A new indictment in Arizona against operators of Backpage.com alleges the classified ad site gave free ads to prostitutes and cultivated arrangements with others who worked in the sex trade to get them to post ads with the company.
The indictment filed Wednesday repeats allegations in an initial round of charges and adds six new money laundering charges against founder Mike Lacey and 50 charges of facilitating prostitution against chief financial officer John Brunst.
A total of seven people were charged in an indictment in late March alleging the site ignored warnings to stop running prostitution ads, sometimes involving children, after the site brought in $500 million of prostitution-related revenue since its inception in 2004.
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The new indictment says Backpage.com employees would identify prostitutes through Google searches then call and offer them a free ad. It says the company used the strategy in Nashville and other cities and planned to expand such efforts in Los Angeles and New York.
The document also said the classified site had a business arrangement in which it would place ads on another site that lets customers post reviews of their experiences with prostitutes.
Backpage.com is a Dutch-owned limited liability corporation. Its principal place of business is in Dallas and federal officials say it keeps its bank accounts and servers in Arizona.
Prosecutors say Backpage.com was warned by an internet safety firm in April 2011 about the phrase "New In Town." a code term used by pimps who shuttle children to locations where they don't know anyone and can't get help.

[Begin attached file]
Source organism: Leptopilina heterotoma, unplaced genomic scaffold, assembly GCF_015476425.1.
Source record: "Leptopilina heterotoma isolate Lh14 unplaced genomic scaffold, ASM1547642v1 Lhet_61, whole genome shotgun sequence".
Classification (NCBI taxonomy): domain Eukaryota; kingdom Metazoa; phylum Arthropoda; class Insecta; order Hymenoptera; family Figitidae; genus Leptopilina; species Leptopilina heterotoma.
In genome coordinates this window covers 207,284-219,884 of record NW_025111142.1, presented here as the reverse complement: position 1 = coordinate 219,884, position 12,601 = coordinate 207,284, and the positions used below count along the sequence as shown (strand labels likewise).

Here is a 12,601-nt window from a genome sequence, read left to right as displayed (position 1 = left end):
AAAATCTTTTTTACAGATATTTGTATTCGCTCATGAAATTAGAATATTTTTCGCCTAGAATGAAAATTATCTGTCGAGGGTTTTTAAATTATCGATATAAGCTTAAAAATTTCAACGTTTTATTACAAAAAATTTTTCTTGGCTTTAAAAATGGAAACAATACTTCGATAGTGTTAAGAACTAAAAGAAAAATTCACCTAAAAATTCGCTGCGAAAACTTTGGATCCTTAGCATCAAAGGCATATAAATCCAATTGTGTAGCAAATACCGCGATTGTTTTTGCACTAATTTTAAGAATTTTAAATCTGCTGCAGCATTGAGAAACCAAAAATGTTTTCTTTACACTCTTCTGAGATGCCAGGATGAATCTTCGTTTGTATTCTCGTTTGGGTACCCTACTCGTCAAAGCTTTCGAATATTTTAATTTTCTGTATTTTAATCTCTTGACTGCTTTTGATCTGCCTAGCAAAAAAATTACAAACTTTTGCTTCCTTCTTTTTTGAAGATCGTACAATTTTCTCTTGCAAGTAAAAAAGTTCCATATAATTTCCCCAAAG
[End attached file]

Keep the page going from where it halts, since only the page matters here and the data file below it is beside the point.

"Nevertheless, Backpage continued for the next seven years to permit ads using the phrase `New In Town' to be published on its website," the indictment said.
All seven defendants have previously pleaded not guilty to the charges.
Paul Cambria, an attorney representing Lacey, said his client will plead not guilty to the new charges.
Lacey "is confident that he violated no laws -- federal, state or otherwise -- and intends to vigorously defend himself," Cambria said.
Gary Lincenberg, an attorney for Brunst, said in an email that his client is innocent, and that the federal charges have unjustifiably damaged his client's good reputation.
"We hope the community will withhold judgment until he has an opportunity to prove his innocence," Lincenberg wrote.
Another employee of the site, CEO Carl Ferrer, has pleaded guilty to a separate federal conspiracy case in Arizona and state money laundering charges in California.
In addition, the company pleaded guilty to human trafficking in Texas and in a federal money laundering conspiracy case in Arizona. Ferrer has agreed to testify against others.